What Weeds Tell Us About Soil Conditions

What Weeds Tell Us About Soil Conditions

By Michael Jenkins

Weeding is likely everyone’s least-favorite garden chore. It’s time consuming and it seems unending. While there are some steps we can take to help keep weeds out of our gardens, the reality is that weeds are just part of the process and will appear in most gardens and lawns from time to time. But what if we told you that weeds could be useful? As it turns out, weeds can tell us a great deal about soil conditions. This may in turn be helpful in learning about the current status of your soil and what you need to do to improve it. So let’s dig in and learn what weeds tell us about soil conditions, and how we can make use of that information.

What is a Weed?

Let’s start with a quick definition—what is a weed? As far as we can tell, the only real definition of a weed is “a plant growing where you don’t want it”. We should point out that this is different from an invasive plant, which is an introduced, non-native species that takes over a natural space to the detriment of native plants or human health. While this article is officially about “weeds” we’ll be using other native plants as examples as well.

Weeds as Bioindicators

While weeds may not be the plants that we want in our gardens, they may function as bioindicators—organisms which provide clues as to the overall health of the ecosystem in which they’re found. While the science of bioindicators can be complex, with a bit of understanding we can learn to “read” the weeds and wild plants found in our yards and gardens and thus gather clues about soil conditions.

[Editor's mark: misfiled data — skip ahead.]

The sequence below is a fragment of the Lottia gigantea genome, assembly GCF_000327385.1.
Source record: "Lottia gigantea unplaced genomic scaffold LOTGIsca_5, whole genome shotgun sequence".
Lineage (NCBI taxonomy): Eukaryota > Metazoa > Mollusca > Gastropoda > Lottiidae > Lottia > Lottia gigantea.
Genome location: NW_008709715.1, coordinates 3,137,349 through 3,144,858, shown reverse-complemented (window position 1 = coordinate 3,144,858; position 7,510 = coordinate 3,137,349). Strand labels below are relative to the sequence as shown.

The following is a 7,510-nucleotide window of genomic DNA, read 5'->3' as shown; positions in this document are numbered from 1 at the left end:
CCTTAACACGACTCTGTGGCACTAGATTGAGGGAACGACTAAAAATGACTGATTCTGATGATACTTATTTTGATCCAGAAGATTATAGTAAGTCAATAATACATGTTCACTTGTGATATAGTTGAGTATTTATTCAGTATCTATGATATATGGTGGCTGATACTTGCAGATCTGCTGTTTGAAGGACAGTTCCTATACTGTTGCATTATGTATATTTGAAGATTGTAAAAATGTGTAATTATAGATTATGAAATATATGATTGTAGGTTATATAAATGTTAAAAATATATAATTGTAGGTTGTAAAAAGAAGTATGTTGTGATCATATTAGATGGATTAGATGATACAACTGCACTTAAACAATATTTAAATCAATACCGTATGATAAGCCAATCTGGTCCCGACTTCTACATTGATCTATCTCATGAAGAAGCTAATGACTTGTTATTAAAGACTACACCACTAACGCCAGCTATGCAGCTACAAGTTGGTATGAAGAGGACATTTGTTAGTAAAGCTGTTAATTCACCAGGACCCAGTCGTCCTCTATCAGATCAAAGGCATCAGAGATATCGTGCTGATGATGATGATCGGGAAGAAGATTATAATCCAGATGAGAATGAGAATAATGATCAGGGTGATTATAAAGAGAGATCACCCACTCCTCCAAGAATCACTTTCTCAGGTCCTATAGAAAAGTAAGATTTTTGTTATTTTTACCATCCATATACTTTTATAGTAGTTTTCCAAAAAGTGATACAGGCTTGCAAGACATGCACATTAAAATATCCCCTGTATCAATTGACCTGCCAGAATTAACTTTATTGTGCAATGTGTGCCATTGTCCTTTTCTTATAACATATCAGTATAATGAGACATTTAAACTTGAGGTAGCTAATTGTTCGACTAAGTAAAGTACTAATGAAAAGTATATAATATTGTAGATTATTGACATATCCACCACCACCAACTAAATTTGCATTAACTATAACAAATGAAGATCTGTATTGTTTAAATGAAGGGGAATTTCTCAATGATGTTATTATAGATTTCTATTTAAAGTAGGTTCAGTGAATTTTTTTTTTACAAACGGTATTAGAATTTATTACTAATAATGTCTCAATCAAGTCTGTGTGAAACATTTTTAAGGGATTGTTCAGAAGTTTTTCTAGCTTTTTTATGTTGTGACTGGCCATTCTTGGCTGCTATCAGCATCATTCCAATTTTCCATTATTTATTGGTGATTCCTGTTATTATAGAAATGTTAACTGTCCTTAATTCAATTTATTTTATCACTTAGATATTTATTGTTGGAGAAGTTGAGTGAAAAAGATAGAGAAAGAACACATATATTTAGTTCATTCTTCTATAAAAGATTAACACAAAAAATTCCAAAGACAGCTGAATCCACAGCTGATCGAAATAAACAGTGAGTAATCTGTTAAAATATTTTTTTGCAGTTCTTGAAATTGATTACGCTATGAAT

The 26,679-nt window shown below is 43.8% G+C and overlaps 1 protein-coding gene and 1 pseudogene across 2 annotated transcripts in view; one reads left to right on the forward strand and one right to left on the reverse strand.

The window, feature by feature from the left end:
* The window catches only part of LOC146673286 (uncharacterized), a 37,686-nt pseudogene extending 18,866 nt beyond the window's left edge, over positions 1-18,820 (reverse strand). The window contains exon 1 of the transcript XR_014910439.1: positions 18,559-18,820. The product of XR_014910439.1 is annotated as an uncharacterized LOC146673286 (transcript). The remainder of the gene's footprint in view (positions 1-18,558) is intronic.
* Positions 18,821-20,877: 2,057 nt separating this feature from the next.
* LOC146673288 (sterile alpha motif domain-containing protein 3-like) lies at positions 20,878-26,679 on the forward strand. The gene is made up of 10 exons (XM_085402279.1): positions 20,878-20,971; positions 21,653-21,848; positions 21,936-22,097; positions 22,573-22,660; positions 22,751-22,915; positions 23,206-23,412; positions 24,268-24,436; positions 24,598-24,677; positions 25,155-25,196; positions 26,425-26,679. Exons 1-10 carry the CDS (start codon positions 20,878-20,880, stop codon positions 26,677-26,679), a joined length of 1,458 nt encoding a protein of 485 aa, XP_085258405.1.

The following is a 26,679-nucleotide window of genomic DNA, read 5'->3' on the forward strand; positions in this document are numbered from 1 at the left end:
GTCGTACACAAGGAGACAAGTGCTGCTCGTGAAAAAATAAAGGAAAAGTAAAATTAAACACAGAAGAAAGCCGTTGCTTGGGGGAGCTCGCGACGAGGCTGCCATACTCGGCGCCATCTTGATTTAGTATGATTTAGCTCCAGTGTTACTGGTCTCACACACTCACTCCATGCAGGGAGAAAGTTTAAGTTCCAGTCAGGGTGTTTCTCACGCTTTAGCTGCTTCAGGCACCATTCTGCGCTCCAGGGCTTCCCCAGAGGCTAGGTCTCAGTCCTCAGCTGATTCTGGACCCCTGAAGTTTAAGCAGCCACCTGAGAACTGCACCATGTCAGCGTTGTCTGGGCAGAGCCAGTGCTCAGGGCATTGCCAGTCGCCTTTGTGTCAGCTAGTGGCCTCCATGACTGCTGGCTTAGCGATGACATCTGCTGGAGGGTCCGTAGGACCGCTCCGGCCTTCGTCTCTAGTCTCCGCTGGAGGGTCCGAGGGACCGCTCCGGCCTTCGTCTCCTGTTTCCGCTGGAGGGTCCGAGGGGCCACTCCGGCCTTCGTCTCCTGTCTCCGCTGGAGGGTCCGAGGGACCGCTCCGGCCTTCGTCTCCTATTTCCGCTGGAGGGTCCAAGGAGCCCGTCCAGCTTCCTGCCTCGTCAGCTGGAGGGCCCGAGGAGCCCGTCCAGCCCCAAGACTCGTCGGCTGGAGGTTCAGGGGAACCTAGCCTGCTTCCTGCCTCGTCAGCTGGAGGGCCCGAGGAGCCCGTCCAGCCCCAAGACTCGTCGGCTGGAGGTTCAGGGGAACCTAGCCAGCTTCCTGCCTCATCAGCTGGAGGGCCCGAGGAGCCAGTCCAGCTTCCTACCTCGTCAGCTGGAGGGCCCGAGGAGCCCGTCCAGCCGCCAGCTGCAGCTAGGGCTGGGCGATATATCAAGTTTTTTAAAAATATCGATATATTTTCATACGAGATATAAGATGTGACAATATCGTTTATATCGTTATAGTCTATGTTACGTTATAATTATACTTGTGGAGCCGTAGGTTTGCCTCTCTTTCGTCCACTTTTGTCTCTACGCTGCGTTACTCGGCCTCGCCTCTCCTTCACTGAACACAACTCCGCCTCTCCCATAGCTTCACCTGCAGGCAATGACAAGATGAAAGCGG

So what do weeds tell us about the soil they live in? That depends on the weed—all plants have a set of conditions they need to thrive, and a healthy population of a given plant suggests that those conditions are in place. For example, wet or saturated soils may host populations of jewelweed, dock, yellow nutsedge, horsetail, ground ivy, pitcher plants, cattail, or speedwells. Dry soils may be home to purslane, prostrate spurge, hawkweed, carpetweed, yarrow, sheep sorrel, prickly pear, or yucca. Soil with a poor nutrient content or compacted soil conditions are often covered with mullein, knotweed, dandelions, bindweed, or crabgrass. Rich, well-fed soils however might showcase chickweed, chicory, common groundsel, henbit, or knapweed. Careful observation can reveal which nutrients are either abundant or depleted, or may reveal your soil pH. We still think it is best to have your soil tested if possible—your county extension office may do that for free or for a nominal fee.

What to Do With Bioindicator Weeds

So now that we know what our weeds may be telling us, what do we do with that information? There are several possible approaches we can take to addressing what weeds tell us about our soil. Which one we choose depends on our space, our resources, and our goals.

One possible approach is to correct the problem. In some cases—saturated soil or poor nutrition in particular—that may be the preferred approach. We can build in drainage, loosen the soil, or apply fertilizer or compost as needed. Likewise, with overly dry soil we may consider irrigation and watering options. For issues localized to one particular part of our yard or garden, these approaches may be effective and may even prevent further problems later on.

Alternately, if the soil conditions are endemic to our geography or climate, we may choose to embrace them by planting native plants, or plants that are water-loving or which thrive in dry conditions. Even if you’re improving your soil, garden, or lawn, you may consider preserving some of the native conditions and native plants if space permits.  Gardening is always a balance between improving conditions and working with nature, so we suggest considering both when addressing your soil conditions.

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